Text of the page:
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PRI's Environmental News Magazine

Are Chemical Plants Ready for Y2K?

Air Date: Week of May 14, 1999

If a chemical plant is hit by the Y2K problem at midnight on December 31st, toxic chemicals could escape. Host Laura Knoy talks with Jerry Pogy, a member of the federal Chemical Safety Board, who says that large corporations are getting prepared for the new year but he’s worried that many small and medium companies could have problems.

Transcript

MAN: Hey, what we do here is we neutralize, we have biological treatment. One of our divisions is a biochemical company, actually, where we sell specially-adapted bacteria for the use...

KNOY: Earlier this month, a special US Senate committee went on a fact-finding tour of industrial New Jersey. Under investigation was the so-called Y2K computer problem, and whether it could pose a threat at facilities where toxic chemicals are used or manufactured.

MAN: (Speaking to audience) I apologize for our late start from our earlier- advertised time. Even though Y2K has not struck yet the planes were still late coming out of Washington. (Audience laughs)

KNOY: Following the tour, the committee gathered in the state capitol, Trenton, to discuss the safety of the chemical industry. Among the speakers was Jerry Pogy, a member of the Federal agency that investigates chemical plant accidents. I asked him why these facilities pose a Y2K concern.

POGY: You can imagine that there are industrial facilities in our midst that handle thousands of pounds of toxic chemicals or flammable chemicals. Some of them go through an industrial process where they are heated, where they could be pressurized. And the control of the heating and the pressurization is governed by devices and computerized equipment that is susceptible to the Y2K failure. We could have a failure that leads to a runaway reaction, an over-pressurization that blows out a pressure relief valve, an overheating of a vessel that leads to the elimination of a safety control system, and eventually you could lose containment of that highly-hazardous material, resulting in its release into the surrounding environment.

KNOY: So what type of chemical facilities are we talking about, Dr. Pogy? Are we talking about oil refineries or pesticide factories?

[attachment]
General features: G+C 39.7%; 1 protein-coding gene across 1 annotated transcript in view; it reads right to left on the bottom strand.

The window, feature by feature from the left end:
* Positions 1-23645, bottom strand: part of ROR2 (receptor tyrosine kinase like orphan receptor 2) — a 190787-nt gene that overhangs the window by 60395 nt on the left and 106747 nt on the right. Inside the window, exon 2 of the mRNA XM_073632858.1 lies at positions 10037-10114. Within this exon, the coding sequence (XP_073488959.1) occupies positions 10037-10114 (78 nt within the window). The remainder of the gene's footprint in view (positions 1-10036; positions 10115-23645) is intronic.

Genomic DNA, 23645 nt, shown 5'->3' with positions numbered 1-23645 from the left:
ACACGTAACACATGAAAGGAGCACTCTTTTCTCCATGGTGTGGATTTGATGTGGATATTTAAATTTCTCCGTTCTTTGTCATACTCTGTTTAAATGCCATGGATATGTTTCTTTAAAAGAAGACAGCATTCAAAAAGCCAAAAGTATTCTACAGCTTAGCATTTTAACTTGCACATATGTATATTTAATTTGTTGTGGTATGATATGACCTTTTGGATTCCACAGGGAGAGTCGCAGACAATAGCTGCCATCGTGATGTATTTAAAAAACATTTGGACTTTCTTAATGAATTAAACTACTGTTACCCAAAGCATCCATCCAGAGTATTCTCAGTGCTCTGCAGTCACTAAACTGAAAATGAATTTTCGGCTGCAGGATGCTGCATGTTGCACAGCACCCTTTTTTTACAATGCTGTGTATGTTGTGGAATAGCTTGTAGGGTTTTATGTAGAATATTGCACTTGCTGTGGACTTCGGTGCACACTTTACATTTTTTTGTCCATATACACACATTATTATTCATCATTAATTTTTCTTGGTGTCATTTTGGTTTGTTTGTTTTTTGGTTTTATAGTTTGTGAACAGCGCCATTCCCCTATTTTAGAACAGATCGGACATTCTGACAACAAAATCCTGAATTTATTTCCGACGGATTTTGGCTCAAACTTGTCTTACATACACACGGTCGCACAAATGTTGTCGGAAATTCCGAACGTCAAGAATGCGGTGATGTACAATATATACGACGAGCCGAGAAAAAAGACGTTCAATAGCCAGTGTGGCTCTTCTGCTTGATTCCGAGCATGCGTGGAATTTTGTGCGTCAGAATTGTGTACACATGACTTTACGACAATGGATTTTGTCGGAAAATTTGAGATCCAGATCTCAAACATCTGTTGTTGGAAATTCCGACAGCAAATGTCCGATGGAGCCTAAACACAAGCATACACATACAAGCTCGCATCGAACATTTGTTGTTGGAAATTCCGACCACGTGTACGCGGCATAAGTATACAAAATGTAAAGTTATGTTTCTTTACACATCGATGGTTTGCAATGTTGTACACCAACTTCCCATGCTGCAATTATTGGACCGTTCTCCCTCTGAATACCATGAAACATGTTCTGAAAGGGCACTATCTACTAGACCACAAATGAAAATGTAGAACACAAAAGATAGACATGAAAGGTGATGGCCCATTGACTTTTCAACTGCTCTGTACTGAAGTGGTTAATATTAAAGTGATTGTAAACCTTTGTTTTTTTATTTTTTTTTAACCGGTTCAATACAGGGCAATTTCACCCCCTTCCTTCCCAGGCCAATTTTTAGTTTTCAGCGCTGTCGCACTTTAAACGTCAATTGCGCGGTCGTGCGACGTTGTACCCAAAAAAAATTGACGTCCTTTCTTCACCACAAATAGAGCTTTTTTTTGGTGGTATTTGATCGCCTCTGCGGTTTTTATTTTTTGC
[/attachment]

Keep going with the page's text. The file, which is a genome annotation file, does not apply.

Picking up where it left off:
POGY: There actually is a large gamut of such facilities. In fact, we're urging people to understand that chemical handling is a lot more of the chemical sector than chemical processing or manufacturing. In fact, a food storage area that uses large amounts of ammonia refrigeration will have a very toxic chemical, ammonia, in high amounts, at their facility. But we wouldn't generally recognize them as part of the chemical sector.

KNOY: So your concerns are widespread.

POGY: Concerns are enormously widespread. In 1996 the US Environmental Protection Agency, in preparation for a major rulemaking on accident prevention, identified that there are 66,000 facilities in this country that handle sufficient amounts of highly-hazardous chemicals. That they're likely to fall into this regulatory regimen. And within a 5-mile radius around those 66,000 facilities resides 85 million Americans.

KNOY: Nationwide, how do you think plants are doing?

POGY: Our investigation to date in the chemical sector indicates that larger corporate entities by and large have some rigorous programs that they've been employing, and that they've been accounting for the work that they've done to date. But we're fearful that small and mid-size enterprises in particular may have lesser capital resources and fewer technical human resources for addressing these Y2K problems.

KNOY: Has a computer failure ever caused a general failure at a chemical plant before?

POGY: There's one example that's widely quoted in the literature. At the end of the year on December 31, in Tewy, New Zealand, as they transited to the new year, 660 process control units shut down simultaneously on an aluminum smelting operation. That resulted, unfortunately, in a very unsafe situation. It ultimately resulted in over a million pounds New Zealand sterling worth of damage. And ultimately the problem was found out to be that the computer programmers had failed to recognize that the year 1996 had 366 days in the year, because it was a leap year.

KNOY: Is anyone talking, Dr. Pogy, about the possibility that Y2K could cause a situation like the catastrophe in Bhopal, India, where the pesticide plant released a toxic cloud and thousands of people were killed?

POGY: Certainly in the back of all of our minds is the big concern that we avoid any kind of mishap like the terrible tragedy that occurred in Bhopal. Just 2 months ago we began an investigation into an incident with a relatively small facility, had fewer than 30 workers, that had a catastrophic explosion. It killed 4 of the workers within the workplace. Also killed a worker in a business that was nearby, destroyed over 11 buildings, and was felt more than 15 miles away in the surrounding community of Allentown, Pennsylvania. So such events, unfortunately, are occurring even without the Y2K stress added to the system of chemical safety.

KNOY: Jerry Pogy is a member of the US Chemical Safety Board. Dr. Pogy, thanks a lot for talking to us.

POGY: Thank you so much, Laura. It certainly is a pleasure to be here.

 

 

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